I’ve recently moved most of my development work to Haskell, and in the main, it’s been extremely successful. High-concurrency work has been a breeze: the only difficulties I’ve hit have been to do with operating system limits, not Haskell’s.

Ruby still has an amazing set of developer niceties, however, and I miss them in Haskell. So, here’s how to get some of the love back, with Guard.

If you haven’t seen it, Guard is a tool that watches your code and tests directories for file changes. When a test changes, the test is run again (and only that test); when code changes, all the tests for that piece of code are run. Being Ruby, it has to rely on conventions to determine that relationship: in general, it expects a one-to-one mapping from spec/foo_spec.rb to lib/foo.rb, and covers its arse by running the whole test suite whenever the set of tests it’s been instructed to run come up green.

Now, we could do better in Haskell, because we statically know all of our code dependencies. However, the build process is a bit involved and I’d need to dig into hspec a little - for the moment I’m just going to run “cabal build && cabal test” every time I detect a change in ./test. Brute force works first time, every time. We will add one little tweak in: I’ve set a flag in my cabal file

   Flag onlyTests
        Default: False

and

   if flag(onlyTests)
     Buildable: False

in the stanza for my executable, as linking it takes a fair while.

Then, when I run

cabal configure -fonlyTests --enable-tests --disable-shared --disable-executable-profiling --disable-library-profiling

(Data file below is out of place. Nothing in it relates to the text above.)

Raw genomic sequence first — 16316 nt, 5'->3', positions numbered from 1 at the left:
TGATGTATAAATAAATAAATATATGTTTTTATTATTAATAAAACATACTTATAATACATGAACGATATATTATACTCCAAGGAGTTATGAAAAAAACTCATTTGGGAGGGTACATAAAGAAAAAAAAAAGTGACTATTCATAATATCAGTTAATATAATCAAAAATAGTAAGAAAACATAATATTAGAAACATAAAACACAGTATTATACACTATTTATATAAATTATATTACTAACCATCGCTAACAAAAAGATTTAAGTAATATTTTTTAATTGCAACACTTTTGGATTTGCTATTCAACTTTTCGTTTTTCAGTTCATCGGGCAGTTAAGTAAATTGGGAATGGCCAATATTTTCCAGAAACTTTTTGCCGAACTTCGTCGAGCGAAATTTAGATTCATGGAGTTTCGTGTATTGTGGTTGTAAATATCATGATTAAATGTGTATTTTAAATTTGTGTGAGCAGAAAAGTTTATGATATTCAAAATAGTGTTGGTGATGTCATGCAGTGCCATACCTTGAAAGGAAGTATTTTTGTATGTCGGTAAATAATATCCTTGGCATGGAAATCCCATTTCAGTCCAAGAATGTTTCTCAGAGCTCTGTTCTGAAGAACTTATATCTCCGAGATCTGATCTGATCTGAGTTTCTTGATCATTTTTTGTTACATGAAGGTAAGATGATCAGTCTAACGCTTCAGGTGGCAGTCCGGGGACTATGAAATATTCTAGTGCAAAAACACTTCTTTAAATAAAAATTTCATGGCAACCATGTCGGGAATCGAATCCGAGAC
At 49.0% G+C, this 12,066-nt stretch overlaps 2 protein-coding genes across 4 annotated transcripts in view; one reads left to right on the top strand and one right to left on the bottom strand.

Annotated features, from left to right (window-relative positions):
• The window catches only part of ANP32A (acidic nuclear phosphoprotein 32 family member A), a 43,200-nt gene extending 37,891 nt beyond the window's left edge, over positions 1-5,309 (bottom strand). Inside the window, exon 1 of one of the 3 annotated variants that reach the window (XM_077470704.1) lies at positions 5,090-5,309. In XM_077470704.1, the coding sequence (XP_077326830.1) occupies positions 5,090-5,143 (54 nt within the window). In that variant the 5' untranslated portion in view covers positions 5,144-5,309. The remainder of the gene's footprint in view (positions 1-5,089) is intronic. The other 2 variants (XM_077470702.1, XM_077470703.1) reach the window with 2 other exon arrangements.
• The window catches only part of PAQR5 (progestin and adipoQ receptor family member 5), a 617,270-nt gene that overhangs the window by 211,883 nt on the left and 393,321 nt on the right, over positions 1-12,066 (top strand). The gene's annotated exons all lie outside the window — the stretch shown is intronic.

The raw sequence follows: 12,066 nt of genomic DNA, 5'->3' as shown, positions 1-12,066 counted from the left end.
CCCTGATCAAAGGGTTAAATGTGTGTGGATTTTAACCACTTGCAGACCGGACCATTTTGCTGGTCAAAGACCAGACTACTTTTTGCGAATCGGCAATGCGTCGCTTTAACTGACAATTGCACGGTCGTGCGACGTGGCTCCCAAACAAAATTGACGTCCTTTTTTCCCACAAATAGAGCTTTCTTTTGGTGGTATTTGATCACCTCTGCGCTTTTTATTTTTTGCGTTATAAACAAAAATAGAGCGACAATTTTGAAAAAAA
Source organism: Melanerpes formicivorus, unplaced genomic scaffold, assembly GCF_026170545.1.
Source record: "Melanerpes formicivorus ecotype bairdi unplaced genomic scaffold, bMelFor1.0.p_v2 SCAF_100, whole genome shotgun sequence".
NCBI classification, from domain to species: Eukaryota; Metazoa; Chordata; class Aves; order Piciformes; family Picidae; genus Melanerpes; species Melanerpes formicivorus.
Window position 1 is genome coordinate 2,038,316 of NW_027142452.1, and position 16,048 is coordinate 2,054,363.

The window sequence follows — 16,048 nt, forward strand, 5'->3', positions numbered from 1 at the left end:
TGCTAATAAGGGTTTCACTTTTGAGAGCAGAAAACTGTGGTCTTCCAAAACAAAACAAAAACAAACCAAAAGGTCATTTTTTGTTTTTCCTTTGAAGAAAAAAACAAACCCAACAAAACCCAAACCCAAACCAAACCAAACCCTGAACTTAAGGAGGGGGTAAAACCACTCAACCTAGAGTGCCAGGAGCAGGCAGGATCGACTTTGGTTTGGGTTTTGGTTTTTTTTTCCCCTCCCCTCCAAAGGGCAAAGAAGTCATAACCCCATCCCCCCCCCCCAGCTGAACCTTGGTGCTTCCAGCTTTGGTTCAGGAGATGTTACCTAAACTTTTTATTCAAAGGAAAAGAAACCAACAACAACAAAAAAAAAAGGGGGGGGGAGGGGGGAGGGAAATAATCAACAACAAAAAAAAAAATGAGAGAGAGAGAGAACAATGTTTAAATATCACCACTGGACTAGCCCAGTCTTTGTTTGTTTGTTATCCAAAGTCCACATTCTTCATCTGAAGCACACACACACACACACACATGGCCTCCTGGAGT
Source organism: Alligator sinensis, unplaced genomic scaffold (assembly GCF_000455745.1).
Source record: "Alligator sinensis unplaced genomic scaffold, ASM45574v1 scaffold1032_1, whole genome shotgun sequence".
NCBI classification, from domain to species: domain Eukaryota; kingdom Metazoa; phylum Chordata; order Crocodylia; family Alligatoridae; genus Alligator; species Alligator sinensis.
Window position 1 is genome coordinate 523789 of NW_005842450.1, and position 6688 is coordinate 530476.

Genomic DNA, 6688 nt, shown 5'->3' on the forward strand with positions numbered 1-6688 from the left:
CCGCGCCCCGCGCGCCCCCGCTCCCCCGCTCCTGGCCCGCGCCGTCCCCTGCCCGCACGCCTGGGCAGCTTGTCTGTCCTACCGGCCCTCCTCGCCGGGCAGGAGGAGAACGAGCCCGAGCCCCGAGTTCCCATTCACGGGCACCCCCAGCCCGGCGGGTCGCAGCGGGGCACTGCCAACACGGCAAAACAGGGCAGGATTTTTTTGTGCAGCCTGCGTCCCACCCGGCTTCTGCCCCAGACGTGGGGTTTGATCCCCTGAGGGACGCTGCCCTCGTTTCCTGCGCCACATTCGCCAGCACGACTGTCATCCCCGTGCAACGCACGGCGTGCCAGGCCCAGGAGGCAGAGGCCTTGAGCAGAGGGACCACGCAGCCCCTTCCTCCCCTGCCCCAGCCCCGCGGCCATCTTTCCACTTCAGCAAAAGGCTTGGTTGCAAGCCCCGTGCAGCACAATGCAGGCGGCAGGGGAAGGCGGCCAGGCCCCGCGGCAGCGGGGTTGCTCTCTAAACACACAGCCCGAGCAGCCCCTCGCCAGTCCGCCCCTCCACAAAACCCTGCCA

so that everything I don’t absolutely need to run the tests is turned off,

cabal build && cabal test

takes 7 seconds from a standing start, and 5 the second time (where the test executable is already built). This could be improved, but I’ll cope for now.

Finally, I install guard (I assume you have a ruby interpreter on your system)

gem install guard guard-shell

and throw in a Guardfile at the base of my Cabal project.

guard :shell do
  watch(%r{.*\.cabal$}) do
    `cabal build && cabal test`
  end

  watch(%r{src/.*hs}) do
    `cabal build && cabal test`
  end

  watch(%r{test/.*hs}) do
    `cabal build && cabal test`
  end

end

Now, when i run “guard” in my haskell project, my tests run every time I save.

This could be improved in many ways - we could run just the tests that guard tells us have actually changed, we could have a final step where we try to build the executable as well (or at least check that it compiles, since the slow step is linking). This can also collide in an unfortunate way with ghc-mod - ghc-mod will periodically save files to check if they compile. If anyone’s looking for a fun little project that would be of active benefit to the community, here’s a place to start.

EDIT

this is a little faster, and will also not fire on flymake temporary files. For that to work well with ghc-mod, you’ll need the latest ghc-mod off hackage - it looks like the version in elpa is pretty old.

 guard :shell do

   def build_command(files)
       "ghc -fno-code #{files.join(' ')} -isrc -e 'return 0' && cabal build && cabal test"
   end
   watch(%r{.*\.cabal$}) do
       `cabal build && cabal test`
   end

   watch(%r{src/.*(?<!flymake)\.hs$}) do |files|
       `#{build_command(files)}`
   end

   watch(%r{test/.*(?<!flymake)\.hs$}) do |files|
       `#{build_command(files)}`
   end

   # because we know exactly what's been changed, we can be a bit
   # trickier about how much to load. If this fails, can always go
   # back to the build_command method
   watch(%r{test/.*(?<!flymake)\.hs$}) do |files|
     cmd = files.collect do |f|
             "ghc -isrc -itest -e 'hspec spec' #{f} test/dummy.hs"
           end.join(' && ')
     `#{cmd}`
   end


 end

and for extra credit, link with the gold linker



Published

03 May 2013

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